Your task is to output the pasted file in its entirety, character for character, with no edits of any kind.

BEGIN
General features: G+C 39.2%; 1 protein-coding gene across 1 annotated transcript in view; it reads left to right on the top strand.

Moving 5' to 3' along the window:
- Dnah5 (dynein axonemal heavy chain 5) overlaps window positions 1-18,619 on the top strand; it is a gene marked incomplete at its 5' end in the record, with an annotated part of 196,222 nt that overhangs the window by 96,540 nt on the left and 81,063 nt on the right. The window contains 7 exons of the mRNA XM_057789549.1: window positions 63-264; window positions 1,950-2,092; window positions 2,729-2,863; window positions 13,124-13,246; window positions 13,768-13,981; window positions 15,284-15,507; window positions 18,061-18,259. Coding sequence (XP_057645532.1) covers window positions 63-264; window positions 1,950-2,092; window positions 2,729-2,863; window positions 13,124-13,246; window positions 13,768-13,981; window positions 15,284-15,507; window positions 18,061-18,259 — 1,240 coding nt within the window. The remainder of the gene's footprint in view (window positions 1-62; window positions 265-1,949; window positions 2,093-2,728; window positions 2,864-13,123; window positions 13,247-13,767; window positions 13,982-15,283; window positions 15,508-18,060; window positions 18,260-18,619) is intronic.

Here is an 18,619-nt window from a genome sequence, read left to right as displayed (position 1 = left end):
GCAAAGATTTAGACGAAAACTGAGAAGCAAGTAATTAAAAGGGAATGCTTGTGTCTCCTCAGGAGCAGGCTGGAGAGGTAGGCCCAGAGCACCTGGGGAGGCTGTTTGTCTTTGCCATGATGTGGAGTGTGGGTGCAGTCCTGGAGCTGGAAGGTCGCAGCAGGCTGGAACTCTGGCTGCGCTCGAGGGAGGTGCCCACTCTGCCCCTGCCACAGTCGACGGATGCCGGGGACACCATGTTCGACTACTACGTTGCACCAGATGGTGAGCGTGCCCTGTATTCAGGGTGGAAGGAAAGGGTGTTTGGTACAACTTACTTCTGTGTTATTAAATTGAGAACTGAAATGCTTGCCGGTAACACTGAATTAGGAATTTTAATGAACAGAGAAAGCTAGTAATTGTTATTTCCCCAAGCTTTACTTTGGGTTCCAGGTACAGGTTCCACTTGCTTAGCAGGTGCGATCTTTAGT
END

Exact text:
General features: G+C 39.2%; 1 protein-coding gene across 1 annotated transcript in view; it reads left to right on the top strand.

Moving 5' to 3' along the window:
- Dnah5 (dynein axonemal heavy chain 5) overlaps window positions 1-18,619 on the top strand; it is a gene marked incomplete at its 5' end in the record, with an annotated part of 196,222 nt that overhangs the window by 96,540 nt on the left and 81,063 nt on the right. The window contains 7 exons of the mRNA XM_057789549.1: window positions 63-264; window positions 1,950-2,092; window positions 2,729-2,863; window positions 13,124-13,246; window positions 13,768-13,981; window positions 15,284-15,507; window positions 18,061-18,259. Coding sequence (XP_057645532.1) covers window positions 63-264; window positions 1,950-2,092; window positions 2,729-2,863; window positions 13,124-13,246; window positions 13,768-13,981; window positions 15,284-15,507; window positions 18,061-18,259 — 1,240 coding nt within the window. The remainder of the gene's footprint in view (window positions 1-62; window positions 265-1,949; window positions 2,093-2,728; window positions 2,864-13,123; window positions 13,247-13,767; window positions 13,982-15,283; window positions 15,508-18,060; window positions 18,260-18,619) is intronic.

Here is an 18,619-nt window from a genome sequence, read left to right as displayed (position 1 = left end):
GCAAAGATTTAGACGAAAACTGAGAAGCAAGTAATTAAAAGGGAATGCTTGTGTCTCCTCAGGAGCAGGCTGGAGAGGTAGGCCCAGAGCACCTGGGGAGGCTGTTTGTCTTTGCCATGATGTGGAGTGTGGGTGCAGTCCTGGAGCTGGAAGGTCGCAGCAGGCTGGAACTCTGGCTGCGCTCGAGGGAGGTGCCCACTCTGCCCCTGCCACAGTCGACGGATGCCGGGGACACCATGTTCGACTACTACGTTGCACCAGATGGTGAGCGTGCCCTGTATTCAGGGTGGAAGGAAAGGGTGTTTGGTACAACTTACTTCTGTGTTATTAAATTGAGAACTGAAATGCTTGCCGGTAACACTGAATTAGGAATTTTAATGAACAGAGAAAGCTAGTAATTGTTATTTCCCCAAGCTTTACTTTGGGTTCCAGGTACAGGTTCCACTTGCTTAGCAGGTGCGATCTTTAGT